7. side effect for 6
8. set value of y
9. sequence point
10. set value of x to 42
11. side effect for 10

Here, 5 and 7 might conflict, except now we can point one finger at the
programmer and another to the Standard and with raised voice and
eyebrows low, tell the programmer they're engaging in undefined
behaviour. By keeping side effects nice and separate, don't we enjoy a
little more safety, or else take our chances?

I'm hoping that understanding and agreement are two different things,
here. It's a lengthy post, but please do clarify, if and only if you
have an opportunity. Thank you for your time.

- Shao Miller

glen herrmannsfeldt
Guest
Posts: n/a

 12-22-2012
Tim Rentsch <(E-Mail Removed)> wrote:

(snip, I wrote)
>> Before there was "volatile", there was PL/I and the ABNORMAL attribute.

>> Now, PL/I had multitasking pretty much from the beginning, so there
>> was always a way that a variable could change at unexpected times.

>> A compiler wasn't supposed to optimize, for example, A+A as 2*A,
>> as A might change.

> I don't have a PL/I specification readily available, so
> I won't try to compare ABNORMAL to volatile.

http://bitsavers.trailing-edge.com/p...ions_Jul65.pdf

This is, as I understand it, how PL/I is supposed to work, separate from
any specific implementation. Separate manuals describe it as
implemented.

Among others that I had forgotten, it applies to procedures and to
variable, or at least did in 1965.

"Rules for abnormality in procedures:

1. Abnormality is a property of both external an dinternal
procedures. Blocks invoding procedures that are abnormal must be
within the scope of an ABNORMAL, USES, or SETS declaration for the
invoked entry name. However, the invocation of an abnormal procedure
does not make the envoking procedure itself abnormal. These
attributes enable program optimization to be performed.

2. An external procedure is abnormal if it or any procedure invoked
by it:

a. Access, modify, alocate, or free external data.
b. Modify, allocate, or free thier arguments.
c. Return inconsistent function values for the same argument values.
d. Maintain any kind of history.
e. Perform input/output operations.
f. Return control from the procedure by means of a GOTO statement.
3. An internal procedure is abnormal:
a. Under any condition listed above for external procedures.
b. If it, or any procedure called by it, access, modify, allocate,
or free variables declared in an outer block.
4. Abnormal external procedures invoked as functions much be declared
with at least one of the attributes, ABNORMAL, USES, or SETS. The
scope of this declaration must include the invoking block.
5. ABNORMAL used alone specifies that all possible types of abnormality
should be assumed. It is unnecessary to specify ABNORMAL for the
built-in functions, TIME and DATE.
6. The NORMAL attribute specifies that the entry name is for a
procedure that is not abnormal.

a. Access, modify, alocate, or free external data.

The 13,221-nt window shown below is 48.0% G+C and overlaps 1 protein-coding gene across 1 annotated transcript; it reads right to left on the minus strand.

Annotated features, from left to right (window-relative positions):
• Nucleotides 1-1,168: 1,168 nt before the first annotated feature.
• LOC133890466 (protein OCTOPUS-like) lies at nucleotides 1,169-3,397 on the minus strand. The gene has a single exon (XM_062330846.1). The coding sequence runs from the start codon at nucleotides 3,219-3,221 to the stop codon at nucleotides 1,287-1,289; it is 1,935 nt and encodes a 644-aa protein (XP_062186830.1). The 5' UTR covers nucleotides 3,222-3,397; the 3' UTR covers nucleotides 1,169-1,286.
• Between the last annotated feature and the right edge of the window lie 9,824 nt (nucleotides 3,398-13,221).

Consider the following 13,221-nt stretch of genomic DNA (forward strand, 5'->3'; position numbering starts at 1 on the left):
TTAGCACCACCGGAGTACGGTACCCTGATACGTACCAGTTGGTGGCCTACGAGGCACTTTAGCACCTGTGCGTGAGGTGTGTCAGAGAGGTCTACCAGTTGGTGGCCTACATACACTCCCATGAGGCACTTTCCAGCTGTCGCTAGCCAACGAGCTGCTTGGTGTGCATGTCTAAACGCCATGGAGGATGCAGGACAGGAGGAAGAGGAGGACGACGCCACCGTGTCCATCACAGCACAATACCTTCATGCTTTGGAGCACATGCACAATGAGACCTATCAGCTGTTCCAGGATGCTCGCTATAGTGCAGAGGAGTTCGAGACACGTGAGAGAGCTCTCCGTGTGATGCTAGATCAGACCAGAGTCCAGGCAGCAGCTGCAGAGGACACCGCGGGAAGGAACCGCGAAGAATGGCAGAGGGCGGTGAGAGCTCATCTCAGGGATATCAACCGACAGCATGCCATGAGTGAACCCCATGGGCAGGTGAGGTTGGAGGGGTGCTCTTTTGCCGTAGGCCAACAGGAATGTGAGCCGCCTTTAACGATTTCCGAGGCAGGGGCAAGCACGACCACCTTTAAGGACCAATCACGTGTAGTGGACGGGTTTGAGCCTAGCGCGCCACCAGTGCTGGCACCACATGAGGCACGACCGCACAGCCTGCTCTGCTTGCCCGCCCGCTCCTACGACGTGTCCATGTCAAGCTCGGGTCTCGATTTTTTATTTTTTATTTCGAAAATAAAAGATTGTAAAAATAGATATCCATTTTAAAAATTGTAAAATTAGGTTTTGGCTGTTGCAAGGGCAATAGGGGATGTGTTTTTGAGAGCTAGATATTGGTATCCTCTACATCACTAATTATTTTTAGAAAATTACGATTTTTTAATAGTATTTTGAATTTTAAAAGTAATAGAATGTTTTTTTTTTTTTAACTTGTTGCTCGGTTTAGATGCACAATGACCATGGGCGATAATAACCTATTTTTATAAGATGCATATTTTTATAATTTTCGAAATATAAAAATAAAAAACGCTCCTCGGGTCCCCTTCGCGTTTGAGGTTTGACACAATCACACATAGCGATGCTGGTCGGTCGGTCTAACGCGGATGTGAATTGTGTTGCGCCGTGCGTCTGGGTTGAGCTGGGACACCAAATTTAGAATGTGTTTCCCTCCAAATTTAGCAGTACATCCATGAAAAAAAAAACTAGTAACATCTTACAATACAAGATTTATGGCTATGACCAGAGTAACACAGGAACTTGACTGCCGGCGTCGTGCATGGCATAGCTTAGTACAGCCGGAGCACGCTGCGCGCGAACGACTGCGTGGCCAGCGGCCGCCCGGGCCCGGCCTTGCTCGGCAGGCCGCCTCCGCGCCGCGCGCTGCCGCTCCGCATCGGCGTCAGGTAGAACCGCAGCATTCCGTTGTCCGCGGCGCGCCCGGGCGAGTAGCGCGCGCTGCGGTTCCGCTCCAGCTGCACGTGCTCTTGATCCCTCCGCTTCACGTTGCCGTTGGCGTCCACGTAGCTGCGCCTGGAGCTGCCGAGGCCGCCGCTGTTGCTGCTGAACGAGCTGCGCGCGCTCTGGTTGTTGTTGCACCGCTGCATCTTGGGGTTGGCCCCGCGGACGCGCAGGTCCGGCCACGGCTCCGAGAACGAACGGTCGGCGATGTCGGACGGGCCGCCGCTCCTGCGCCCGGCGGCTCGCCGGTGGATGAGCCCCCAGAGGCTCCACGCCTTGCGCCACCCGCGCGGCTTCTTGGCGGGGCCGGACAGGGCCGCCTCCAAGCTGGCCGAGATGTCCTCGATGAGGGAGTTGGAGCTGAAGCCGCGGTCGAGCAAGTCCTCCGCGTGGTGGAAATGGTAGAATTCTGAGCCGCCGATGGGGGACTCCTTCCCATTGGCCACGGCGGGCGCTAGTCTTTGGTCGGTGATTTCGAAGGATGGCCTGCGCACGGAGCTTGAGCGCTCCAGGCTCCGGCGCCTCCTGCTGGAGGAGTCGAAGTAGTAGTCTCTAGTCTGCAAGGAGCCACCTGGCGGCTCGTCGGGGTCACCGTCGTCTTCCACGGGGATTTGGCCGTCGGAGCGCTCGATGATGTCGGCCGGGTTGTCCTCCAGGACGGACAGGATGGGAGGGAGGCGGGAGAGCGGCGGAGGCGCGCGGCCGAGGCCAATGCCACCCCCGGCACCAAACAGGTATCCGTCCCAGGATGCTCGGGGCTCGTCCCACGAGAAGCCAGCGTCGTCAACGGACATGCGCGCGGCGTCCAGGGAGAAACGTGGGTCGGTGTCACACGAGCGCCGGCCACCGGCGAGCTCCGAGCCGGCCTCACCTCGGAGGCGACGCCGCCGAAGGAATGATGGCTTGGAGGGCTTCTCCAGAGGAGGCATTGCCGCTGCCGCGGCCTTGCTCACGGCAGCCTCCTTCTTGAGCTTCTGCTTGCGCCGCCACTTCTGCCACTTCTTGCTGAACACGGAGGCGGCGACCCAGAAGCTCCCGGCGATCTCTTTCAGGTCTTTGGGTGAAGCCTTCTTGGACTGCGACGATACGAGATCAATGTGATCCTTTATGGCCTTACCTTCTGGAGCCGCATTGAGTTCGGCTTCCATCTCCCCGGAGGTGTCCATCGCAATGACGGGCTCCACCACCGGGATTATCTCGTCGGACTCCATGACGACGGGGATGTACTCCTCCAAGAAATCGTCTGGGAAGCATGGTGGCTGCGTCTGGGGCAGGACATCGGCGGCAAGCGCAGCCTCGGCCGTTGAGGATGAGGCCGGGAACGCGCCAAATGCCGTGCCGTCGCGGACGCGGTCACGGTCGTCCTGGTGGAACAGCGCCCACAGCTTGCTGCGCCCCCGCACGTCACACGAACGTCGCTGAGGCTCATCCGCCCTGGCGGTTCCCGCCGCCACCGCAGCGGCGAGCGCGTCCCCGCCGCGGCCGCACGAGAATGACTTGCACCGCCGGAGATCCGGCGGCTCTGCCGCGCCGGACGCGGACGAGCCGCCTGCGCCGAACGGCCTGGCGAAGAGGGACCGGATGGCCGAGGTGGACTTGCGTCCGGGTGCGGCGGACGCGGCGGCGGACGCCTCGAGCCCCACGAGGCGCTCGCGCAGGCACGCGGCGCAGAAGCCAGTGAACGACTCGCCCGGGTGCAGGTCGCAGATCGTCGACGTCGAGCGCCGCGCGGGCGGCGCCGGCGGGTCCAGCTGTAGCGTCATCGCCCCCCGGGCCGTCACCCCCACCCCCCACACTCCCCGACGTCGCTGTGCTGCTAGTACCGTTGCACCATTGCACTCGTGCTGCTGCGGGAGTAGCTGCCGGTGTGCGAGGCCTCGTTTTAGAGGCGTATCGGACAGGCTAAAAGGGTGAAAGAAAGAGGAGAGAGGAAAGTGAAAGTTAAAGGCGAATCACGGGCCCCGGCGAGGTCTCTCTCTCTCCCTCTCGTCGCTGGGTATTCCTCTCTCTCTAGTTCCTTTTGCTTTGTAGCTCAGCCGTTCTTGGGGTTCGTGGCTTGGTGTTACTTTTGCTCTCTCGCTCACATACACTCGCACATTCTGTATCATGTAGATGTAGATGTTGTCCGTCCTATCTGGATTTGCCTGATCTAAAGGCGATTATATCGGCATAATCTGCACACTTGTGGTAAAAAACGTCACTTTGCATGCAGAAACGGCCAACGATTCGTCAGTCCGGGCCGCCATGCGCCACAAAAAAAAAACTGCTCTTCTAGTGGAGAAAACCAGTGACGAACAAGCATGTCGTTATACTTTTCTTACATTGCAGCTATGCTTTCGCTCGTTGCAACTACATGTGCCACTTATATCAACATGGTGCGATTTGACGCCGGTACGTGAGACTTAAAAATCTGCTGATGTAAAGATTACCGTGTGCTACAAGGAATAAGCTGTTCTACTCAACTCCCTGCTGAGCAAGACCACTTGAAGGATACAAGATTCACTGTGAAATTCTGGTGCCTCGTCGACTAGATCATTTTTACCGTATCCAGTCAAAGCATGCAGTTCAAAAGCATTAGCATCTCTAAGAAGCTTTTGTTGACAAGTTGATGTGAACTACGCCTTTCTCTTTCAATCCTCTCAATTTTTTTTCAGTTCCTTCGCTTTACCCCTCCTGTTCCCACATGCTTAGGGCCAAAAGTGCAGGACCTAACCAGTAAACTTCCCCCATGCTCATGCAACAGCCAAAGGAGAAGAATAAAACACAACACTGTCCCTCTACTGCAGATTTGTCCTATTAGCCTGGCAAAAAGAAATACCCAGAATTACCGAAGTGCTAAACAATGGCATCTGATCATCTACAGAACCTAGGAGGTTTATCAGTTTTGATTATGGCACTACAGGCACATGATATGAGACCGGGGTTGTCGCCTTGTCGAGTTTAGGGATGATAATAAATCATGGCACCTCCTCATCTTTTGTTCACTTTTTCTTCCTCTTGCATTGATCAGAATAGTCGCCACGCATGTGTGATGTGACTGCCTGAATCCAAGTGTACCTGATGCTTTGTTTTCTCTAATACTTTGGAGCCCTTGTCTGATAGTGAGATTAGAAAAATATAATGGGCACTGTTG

b. Modify, allocate, or free thier arguments.
c. Return inconsistent function values for the same argument values.
d. Maintain any kind of history.
e. Perform input/output operations.
f. Return control from the procedure by means of a GOTO statement.
3. An internal procedure is abnormal:
a. Under any condition listed above for external procedures.
b. If it, or any procedure called by it, access, modify, allocate,
or free variables declared in an outer block.
4. Abnormal external procedures invoked as functions much be declared
with at least one of the attributes, ABNORMAL, USES, or SETS. The
scope of this declaration must include the invoking block.
5. ABNORMAL used alone specifies that all possible types of abnormality
should be assumed. It is unnecessary to specify ABNORMAL for the
built-in functions, TIME and DATE.
6. The NORMAL attribute specifies that the entry name is for a
procedure that is not abnormal."

That part is pretty interesting. I know that many programs did those
things without the ABNORMAL attribute, but then maybe it is the default
for procedures.

Onto variables:

"Rules for abnormal data:

1. The ABNORMAL attribute may be declared for any variable.
2. The ABNORMAL attribute specifies that a variable may be altered or
otherwise accessed at an unpredictable time during execution of a
program. The situation might occur, for example, during the
execution of an ON-unit as described in "The ON Statement," in
Chapter 8.
3. Every time ABNORMAL data is referred to, its associated storage
contains its current value."

Much simpler than for procedures. Anyway:

"Default for abnormality of procedures:

If an external entry name appears only as a function reference, the
entry name is assumed to have the NORMAL attribute; otherwise, the
entry name is assumed to be ABNORMAL. Entry names of all internal
procedures and entry names of external procedures invoked in a CALL
statement are assumed to have the ABNORMAL attribute.

Default for abnormality if data:

Variables are assumed to be NORMAL, except structures containing
ABNORMAL elements; such structures may not be declared to be NORMAL."

>> I don't know C11 well at all, has multitasking, or multithreading,

> Yes but volatile has been in standard C since before multithreading
> was included, so it isn't really affected by that.

>> Is there a way, within a C program (not counting I/O registers
>> and such) for a variable to change within a statement, other
>> than as side effects of that statement?

> Not in a way that's defined by the Standard, no. (And ignoring